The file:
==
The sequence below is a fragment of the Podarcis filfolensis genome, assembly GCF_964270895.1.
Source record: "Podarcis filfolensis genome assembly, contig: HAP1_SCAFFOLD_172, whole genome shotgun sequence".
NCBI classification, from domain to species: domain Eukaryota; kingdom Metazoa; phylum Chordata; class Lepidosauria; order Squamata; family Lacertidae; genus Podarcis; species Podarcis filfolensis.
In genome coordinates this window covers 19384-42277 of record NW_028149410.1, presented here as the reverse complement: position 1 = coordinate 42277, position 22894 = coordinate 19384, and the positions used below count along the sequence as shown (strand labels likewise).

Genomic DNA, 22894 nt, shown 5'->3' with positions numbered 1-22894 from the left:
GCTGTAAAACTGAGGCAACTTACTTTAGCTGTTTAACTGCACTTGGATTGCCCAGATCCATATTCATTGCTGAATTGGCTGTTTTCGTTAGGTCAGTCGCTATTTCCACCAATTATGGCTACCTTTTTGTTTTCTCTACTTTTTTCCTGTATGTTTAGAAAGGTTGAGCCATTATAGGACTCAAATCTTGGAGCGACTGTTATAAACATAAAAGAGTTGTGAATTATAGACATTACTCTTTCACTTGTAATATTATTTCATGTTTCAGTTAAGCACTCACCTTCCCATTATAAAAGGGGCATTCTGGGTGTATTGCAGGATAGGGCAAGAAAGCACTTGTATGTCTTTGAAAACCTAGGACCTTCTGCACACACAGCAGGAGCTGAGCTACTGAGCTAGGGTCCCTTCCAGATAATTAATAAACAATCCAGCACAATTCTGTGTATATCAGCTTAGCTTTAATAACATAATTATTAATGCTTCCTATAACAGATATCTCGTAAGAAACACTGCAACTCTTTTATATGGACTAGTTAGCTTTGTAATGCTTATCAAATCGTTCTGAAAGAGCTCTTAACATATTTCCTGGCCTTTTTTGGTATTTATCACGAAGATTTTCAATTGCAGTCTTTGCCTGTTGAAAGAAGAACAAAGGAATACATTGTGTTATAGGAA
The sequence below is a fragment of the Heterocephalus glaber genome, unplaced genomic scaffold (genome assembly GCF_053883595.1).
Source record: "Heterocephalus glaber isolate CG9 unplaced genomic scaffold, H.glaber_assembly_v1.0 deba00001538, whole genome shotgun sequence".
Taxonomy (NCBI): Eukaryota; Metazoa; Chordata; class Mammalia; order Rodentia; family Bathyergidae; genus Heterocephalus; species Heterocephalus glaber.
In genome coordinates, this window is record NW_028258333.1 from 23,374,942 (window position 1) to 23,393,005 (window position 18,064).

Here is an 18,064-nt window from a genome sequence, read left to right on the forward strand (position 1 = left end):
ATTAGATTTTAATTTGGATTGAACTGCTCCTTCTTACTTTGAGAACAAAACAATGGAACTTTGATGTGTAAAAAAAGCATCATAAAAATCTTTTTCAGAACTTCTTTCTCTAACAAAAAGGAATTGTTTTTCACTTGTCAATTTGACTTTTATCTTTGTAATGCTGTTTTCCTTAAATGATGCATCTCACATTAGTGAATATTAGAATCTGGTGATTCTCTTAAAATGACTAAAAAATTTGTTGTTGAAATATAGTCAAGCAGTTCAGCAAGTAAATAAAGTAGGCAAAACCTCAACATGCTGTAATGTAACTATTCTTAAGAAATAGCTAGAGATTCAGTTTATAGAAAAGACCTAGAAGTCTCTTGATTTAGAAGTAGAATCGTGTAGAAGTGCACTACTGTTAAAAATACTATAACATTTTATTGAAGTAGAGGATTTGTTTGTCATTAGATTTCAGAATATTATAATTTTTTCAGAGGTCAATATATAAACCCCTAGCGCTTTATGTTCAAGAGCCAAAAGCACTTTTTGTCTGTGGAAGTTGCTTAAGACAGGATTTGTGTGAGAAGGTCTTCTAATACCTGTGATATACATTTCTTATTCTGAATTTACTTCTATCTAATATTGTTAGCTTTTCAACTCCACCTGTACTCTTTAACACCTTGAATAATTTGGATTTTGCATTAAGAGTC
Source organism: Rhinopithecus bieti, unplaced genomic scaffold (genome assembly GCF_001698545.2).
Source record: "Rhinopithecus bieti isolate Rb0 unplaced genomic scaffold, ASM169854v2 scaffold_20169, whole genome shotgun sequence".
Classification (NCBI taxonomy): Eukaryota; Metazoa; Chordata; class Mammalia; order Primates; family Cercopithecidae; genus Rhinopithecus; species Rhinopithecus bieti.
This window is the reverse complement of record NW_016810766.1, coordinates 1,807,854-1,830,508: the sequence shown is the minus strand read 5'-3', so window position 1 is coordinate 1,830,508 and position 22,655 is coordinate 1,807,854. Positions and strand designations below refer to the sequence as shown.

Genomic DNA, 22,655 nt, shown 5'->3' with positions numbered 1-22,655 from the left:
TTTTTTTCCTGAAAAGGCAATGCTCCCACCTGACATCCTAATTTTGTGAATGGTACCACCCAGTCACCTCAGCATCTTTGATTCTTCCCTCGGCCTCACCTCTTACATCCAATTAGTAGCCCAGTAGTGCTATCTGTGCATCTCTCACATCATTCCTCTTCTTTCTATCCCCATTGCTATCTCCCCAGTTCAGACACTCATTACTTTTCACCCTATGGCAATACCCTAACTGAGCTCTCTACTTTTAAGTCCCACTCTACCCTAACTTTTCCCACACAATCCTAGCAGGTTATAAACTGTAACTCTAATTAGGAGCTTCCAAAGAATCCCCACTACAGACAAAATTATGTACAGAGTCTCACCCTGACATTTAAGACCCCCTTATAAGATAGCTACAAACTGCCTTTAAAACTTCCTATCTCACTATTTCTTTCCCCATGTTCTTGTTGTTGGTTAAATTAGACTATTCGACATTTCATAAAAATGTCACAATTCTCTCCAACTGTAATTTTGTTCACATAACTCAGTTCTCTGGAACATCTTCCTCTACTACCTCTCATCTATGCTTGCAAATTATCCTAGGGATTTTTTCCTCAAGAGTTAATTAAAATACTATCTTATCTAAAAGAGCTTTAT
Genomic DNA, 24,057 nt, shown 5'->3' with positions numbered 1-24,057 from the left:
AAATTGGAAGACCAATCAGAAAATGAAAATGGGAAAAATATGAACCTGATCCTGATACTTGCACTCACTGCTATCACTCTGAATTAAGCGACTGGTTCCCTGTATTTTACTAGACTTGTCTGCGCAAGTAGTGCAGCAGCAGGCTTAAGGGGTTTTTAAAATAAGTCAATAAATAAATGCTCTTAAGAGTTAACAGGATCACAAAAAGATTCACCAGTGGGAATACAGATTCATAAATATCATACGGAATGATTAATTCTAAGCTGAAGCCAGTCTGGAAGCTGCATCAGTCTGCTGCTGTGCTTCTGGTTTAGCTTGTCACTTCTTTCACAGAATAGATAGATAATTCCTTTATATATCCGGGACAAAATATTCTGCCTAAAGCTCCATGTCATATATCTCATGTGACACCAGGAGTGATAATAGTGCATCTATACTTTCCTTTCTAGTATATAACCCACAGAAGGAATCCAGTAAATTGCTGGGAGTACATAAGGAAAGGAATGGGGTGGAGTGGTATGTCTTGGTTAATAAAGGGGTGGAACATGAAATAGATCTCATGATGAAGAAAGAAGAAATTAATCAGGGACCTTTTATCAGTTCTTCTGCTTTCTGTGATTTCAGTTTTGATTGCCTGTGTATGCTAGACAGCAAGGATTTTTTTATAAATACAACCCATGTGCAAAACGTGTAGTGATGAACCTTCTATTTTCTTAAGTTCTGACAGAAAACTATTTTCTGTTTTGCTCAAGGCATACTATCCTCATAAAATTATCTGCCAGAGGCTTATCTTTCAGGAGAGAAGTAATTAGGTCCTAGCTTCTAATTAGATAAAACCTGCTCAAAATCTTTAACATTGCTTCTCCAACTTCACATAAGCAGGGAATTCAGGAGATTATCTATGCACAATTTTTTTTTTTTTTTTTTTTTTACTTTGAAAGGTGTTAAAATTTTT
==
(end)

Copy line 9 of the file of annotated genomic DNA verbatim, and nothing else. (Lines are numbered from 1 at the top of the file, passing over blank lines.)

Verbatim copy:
Taxonomy (NCBI): Eukaryota; Metazoa; Chordata; class Mammalia; order Rodentia; family Bathyergidae; genus Heterocephalus; species Heterocephalus glaber.